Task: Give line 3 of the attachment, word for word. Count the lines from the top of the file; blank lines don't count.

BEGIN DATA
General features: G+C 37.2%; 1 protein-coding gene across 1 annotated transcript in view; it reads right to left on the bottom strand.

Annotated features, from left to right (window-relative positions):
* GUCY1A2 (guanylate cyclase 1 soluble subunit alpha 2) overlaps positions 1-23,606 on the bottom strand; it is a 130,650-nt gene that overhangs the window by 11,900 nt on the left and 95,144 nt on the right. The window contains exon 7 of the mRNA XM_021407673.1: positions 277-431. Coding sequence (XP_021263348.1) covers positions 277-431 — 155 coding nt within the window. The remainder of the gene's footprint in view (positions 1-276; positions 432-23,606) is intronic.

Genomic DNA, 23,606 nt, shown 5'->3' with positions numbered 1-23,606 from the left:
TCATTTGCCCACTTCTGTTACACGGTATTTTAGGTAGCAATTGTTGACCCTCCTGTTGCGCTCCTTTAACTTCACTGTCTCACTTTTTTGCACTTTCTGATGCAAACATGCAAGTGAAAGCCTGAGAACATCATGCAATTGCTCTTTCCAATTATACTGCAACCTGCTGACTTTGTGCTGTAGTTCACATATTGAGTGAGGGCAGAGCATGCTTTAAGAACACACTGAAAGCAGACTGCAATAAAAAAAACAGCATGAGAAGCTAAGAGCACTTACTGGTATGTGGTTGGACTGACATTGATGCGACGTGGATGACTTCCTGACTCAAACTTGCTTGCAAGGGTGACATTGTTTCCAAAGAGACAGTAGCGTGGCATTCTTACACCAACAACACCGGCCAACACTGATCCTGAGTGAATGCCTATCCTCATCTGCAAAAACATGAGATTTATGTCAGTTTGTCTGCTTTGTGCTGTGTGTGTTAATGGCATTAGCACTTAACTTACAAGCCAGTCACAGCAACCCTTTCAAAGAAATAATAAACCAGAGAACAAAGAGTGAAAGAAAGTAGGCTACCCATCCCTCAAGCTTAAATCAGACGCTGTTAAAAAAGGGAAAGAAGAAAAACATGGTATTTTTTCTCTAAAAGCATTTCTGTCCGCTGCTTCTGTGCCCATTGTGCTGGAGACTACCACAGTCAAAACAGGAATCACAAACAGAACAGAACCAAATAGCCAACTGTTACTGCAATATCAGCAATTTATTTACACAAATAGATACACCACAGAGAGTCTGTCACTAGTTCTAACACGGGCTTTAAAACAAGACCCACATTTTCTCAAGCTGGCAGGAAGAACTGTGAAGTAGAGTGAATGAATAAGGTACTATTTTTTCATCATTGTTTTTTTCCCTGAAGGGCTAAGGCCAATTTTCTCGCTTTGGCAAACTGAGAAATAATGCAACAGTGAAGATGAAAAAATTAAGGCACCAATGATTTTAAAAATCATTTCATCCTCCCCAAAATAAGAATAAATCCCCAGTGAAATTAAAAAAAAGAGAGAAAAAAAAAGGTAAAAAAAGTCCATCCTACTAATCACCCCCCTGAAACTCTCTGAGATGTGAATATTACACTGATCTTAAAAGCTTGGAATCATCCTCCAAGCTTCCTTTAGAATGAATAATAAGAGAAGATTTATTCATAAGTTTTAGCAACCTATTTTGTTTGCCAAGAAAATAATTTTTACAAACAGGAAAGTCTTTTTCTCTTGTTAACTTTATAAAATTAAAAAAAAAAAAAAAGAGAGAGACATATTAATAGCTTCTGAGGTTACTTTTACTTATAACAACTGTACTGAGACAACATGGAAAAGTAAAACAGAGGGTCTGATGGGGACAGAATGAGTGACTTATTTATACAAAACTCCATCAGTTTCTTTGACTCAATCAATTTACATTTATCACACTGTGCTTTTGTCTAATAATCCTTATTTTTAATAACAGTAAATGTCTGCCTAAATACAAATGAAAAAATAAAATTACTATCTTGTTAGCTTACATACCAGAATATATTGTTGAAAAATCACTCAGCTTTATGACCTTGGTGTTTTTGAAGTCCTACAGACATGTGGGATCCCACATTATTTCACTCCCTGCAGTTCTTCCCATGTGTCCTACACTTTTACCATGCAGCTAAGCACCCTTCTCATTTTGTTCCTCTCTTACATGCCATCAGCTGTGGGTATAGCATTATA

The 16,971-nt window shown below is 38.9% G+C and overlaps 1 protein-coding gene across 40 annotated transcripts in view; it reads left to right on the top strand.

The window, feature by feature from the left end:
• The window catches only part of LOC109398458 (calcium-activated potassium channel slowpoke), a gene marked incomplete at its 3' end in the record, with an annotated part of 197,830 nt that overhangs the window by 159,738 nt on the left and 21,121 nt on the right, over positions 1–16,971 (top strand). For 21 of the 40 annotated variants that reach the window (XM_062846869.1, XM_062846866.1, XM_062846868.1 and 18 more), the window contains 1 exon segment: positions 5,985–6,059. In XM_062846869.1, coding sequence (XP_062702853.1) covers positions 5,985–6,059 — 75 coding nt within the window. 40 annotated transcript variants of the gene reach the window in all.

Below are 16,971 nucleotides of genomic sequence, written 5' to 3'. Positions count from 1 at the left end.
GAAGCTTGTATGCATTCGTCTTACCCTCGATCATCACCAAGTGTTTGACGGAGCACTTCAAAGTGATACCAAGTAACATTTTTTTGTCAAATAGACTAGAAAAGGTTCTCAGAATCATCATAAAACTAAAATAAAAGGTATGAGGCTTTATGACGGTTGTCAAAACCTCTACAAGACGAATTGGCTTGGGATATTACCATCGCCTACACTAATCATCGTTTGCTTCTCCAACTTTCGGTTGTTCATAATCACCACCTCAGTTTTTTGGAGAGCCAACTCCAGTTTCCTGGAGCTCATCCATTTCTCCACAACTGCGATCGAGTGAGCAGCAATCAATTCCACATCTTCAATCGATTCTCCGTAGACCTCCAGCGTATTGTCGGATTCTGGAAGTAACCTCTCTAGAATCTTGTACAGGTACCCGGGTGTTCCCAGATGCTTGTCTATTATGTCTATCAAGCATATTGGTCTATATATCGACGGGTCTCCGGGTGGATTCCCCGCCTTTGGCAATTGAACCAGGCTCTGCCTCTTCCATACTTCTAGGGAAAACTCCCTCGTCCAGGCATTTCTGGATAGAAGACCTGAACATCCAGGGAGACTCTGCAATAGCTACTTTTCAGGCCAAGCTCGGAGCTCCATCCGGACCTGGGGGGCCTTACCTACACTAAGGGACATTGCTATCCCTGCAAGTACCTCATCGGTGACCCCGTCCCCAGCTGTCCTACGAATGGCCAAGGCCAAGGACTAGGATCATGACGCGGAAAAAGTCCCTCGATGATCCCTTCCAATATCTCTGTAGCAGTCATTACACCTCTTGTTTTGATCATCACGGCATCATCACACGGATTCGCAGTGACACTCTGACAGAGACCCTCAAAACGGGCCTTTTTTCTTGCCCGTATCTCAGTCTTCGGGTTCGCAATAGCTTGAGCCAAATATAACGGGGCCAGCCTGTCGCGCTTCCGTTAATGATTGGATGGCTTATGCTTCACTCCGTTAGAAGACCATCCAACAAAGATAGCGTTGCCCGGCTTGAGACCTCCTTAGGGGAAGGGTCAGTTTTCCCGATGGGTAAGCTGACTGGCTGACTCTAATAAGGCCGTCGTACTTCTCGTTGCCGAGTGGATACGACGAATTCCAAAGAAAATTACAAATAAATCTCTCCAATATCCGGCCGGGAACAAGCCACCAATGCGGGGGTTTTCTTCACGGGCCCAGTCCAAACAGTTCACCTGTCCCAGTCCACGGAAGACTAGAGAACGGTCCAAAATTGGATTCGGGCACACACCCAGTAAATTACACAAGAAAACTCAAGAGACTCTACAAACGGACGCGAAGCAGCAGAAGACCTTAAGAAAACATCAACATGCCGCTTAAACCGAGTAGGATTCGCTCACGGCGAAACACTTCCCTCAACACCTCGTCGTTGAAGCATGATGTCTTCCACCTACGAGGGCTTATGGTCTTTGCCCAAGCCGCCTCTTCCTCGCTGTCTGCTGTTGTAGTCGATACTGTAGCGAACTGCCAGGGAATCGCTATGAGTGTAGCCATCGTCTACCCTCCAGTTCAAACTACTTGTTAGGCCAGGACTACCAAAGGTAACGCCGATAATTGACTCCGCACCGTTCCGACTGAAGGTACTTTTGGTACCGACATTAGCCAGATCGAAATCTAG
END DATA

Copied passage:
* GUCY1A2 (guanylate cyclase 1 soluble subunit alpha 2) overlaps positions 1-23,606 on the bottom strand; it is a 130,650-nt gene that overhangs the window by 11,900 nt on the left and 95,144 nt on the right. The window contains exon 7 of the mRNA XM_021407673.1: positions 277-431. Coding sequence (XP_021263348.1) covers positions 277-431 — 155 coding nt within the window. The remainder of the gene's footprint in view (positions 1-276; positions 432-23,606) is intronic.